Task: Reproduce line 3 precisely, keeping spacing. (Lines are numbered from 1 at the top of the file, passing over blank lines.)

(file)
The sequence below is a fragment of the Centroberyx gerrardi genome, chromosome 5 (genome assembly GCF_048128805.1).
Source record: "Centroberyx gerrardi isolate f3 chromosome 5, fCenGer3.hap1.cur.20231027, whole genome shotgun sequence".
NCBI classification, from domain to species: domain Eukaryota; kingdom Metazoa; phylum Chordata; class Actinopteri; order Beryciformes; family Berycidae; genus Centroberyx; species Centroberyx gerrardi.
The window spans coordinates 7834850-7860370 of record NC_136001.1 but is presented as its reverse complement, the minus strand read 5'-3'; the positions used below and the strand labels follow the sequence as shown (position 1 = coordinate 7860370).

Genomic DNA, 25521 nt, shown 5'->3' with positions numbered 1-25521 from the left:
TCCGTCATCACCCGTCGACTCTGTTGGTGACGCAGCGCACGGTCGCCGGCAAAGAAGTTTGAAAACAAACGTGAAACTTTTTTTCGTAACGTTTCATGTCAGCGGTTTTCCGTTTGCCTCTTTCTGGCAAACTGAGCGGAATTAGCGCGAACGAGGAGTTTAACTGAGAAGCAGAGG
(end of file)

NCBI classification, from domain to species: domain Eukaryota; kingdom Metazoa; phylum Chordata; class Actinopteri; order Beryciformes; family Berycidae; genus Centroberyx; species Centroberyx gerrardi.